~ Cheryl

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Author: Cheryl

I'm an Australian woman who is now living in a village in rural Bulgaria. I lived for 12 years in Moscow, Russian Federation, working as an English language teacher. My current loves are my husband and my vegetable garden.

10 thoughts on “What it’s like to live in Moscow in 2018”

  1. Russia has always been a fascination to me and we have visited St Petersburg but not Moscow. That is on my list. It has certainly come a long way since the days of the Cold War and I enjoyed looking at your photos. Thanks for sharing at #MLSTL and have a great week. x


    1. Thanks Sue! Moscow is now a very cosmopolitan city with cafes on the footpaths and all the big names in shopping and other chain stores. I’m not sure I like it, but as long as the architecture doesn’t change (I mean, as long as they don’t destroy the old buildings to put new ones like they do in Australia), then at least it will hold some of its history. I love walking in the centre of Moscow – I hope you manage to make it here for a visit one day soon! Thanks for dropping by. 🙂 x


  2. What a fascinating insight into life in Moscow, and the comparisons you’ve given show it has changed a great deal since 2007. Really enjoyed your post #mlstl


    1. Hi Debbie, thanks for reading! Moscow’s becoming much like any other big European city now. I’d love to go further into the centre of Russia and live in a more ‘soviet’ city – they’re changing a lot more slowly than Moscow so there would still be many things left over from ‘soviet’ culture and lifestyle that could be experienced. Thank you for reading! 🙂 x


  3. Hi Cheryl, Moscow sounds so interesting and a lot like places we’ve been in Eastern Europe. I love what you said about not judging a book by it’s cover, when talking about the buildings. That sounds like the buildings here in the Republic of Georgia. Would love to visit Moscow someday, but we need a Visa, and it would be a little pricey for us. We live on an average pension from the US. Since I just found your blog, recently, I’ll go back to your posts and read about your day to day living. I think I read in your last post that you teach English. Is that right? My daughter lives in the Netherlands and is also teaching English. I really enjoyed your post and will share this on fb.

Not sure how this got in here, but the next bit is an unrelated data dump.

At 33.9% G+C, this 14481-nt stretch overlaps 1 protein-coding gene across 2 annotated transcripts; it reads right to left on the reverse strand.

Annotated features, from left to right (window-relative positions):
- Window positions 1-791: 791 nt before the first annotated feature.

1. Hi Christina, thank you for visiting again 🙂 I can’t wait to visit Georgia, and maybe live there for some time, since their visa regime is so relaxed! Yes, unfortunately the visas are expensive to come here and they limit tourists to only 30 days so it’s not a very attractive proposition, unfortunately. Yes, I’ve been teaching English since 2007 when I first came to Russia. I’m getting a bit tired of it now, though, trying to find something new to keep myself busy and provide me with food and shelter 🙂 How long has your daughter been teaching English? I’m surprised they need English teachers in the Netherlands, they all speak it so well! Enjoy the rest of the week and I’m sure we’ll connect again soon. x


  4. Cheryl you make it all sound so normal! Russia seems so exotic to me and I have visions that switch between the opulence of St Petersberg and the restrictions and sanctions of early Communism. It was fun having a glimpse of modern day Russia – still very different from Australia (especially all that snow!)
    Thanks for linking up to MLSTL and I’ve shared on my SM 🙂


    1. Hi Leanne! Well, it is kind of normal for me after 12 years here! But in reality there’s still a lot that’s exotic here – including some things as simple (in Australia) as getting into an office building (showing passport and having them record your details, stating who you’re visiting…) it can be pretty intimidating and just plain annoying sometimes! But, it’s fun, and I’m happy to be living here. Yes, the snow is the icing on the cake! Thanks for visiting me again. Looking forward to reading you on Monday 🙂 x


  5. I know my FB friends will enjoy this post Cheryl! Thanks for sharing all the information and photos. What a wonderful experience! My son and his family live in the Middle East and it was such a great experience to see life there up close too. Sharing for #MLSTL


    1. Hi Mary Lou, thank you for your kind words 🙂 And thank you for reading and sharing my post about Moscow. I love Moscow, and I love sharing Moscow with anyone who wants to know about it! I’m happy that people are interested in this amazing place, there is so much negativity surrounding Russia that it’s refreshing to know that there are people who will take the time to listen to someone who lives there. I’ve never been to the Middle East. It’s also a region that gets a lot of negative comments by people who haven’t been there. Great to hear that you had a good experience there! Thank you for your support! Have a nice week! 🙂